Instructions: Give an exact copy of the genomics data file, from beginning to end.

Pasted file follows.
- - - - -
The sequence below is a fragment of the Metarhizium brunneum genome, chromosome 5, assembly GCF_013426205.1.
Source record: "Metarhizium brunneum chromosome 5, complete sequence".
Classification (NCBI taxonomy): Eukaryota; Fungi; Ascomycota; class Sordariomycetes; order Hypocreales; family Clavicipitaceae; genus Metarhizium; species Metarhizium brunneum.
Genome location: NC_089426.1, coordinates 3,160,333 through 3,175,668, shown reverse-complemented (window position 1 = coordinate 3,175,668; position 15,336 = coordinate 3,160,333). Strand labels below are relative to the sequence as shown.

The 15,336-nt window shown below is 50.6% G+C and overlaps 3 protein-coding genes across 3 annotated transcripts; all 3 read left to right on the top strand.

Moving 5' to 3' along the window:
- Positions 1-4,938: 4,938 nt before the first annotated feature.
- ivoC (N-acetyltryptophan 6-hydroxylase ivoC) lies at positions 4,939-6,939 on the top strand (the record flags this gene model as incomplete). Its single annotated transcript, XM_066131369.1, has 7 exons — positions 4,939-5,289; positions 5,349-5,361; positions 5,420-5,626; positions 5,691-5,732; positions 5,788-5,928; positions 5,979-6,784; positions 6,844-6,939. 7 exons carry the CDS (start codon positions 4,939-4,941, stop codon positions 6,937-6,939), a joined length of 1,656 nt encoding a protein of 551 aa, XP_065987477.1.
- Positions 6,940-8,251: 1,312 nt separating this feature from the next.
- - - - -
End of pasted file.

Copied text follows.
The sequence below is a fragment of the Metarhizium brunneum genome, chromosome 5, assembly GCF_013426205.1.
Source record: "Metarhizium brunneum chromosome 5, complete sequence".
Classification (NCBI taxonomy): Eukaryota; Fungi; Ascomycota; class Sordariomycetes; order Hypocreales; family Clavicipitaceae; genus Metarhizium; species Metarhizium brunneum.
Genome location: NC_089426.1, coordinates 3,160,333 through 3,175,668, shown reverse-complemented (window position 1 = coordinate 3,175,668; position 15,336 = coordinate 3,160,333). Strand labels below are relative to the sequence as shown.

The 15,336-nt window shown below is 50.6% G+C and overlaps 3 protein-coding genes across 3 annotated transcripts; all 3 read left to right on the top strand.

Moving 5' to 3' along the window:
- Positions 1-4,938: 4,938 nt before the first annotated feature.
- ivoC (N-acetyltryptophan 6-hydroxylase ivoC) lies at positions 4,939-6,939 on the top strand (the record flags this gene model as incomplete). Its single annotated transcript, XM_066131369.1, has 7 exons — positions 4,939-5,289; positions 5,349-5,361; positions 5,420-5,626; positions 5,691-5,732; positions 5,788-5,928; positions 5,979-6,784; positions 6,844-6,939. 7 exons carry the CDS (start codon positions 4,939-4,941, stop codon positions 6,937-6,939), a joined length of 1,656 nt encoding a protein of 551 aa, XP_065987477.1.
- Positions 6,940-8,251: 1,312 nt separating this feature from the next.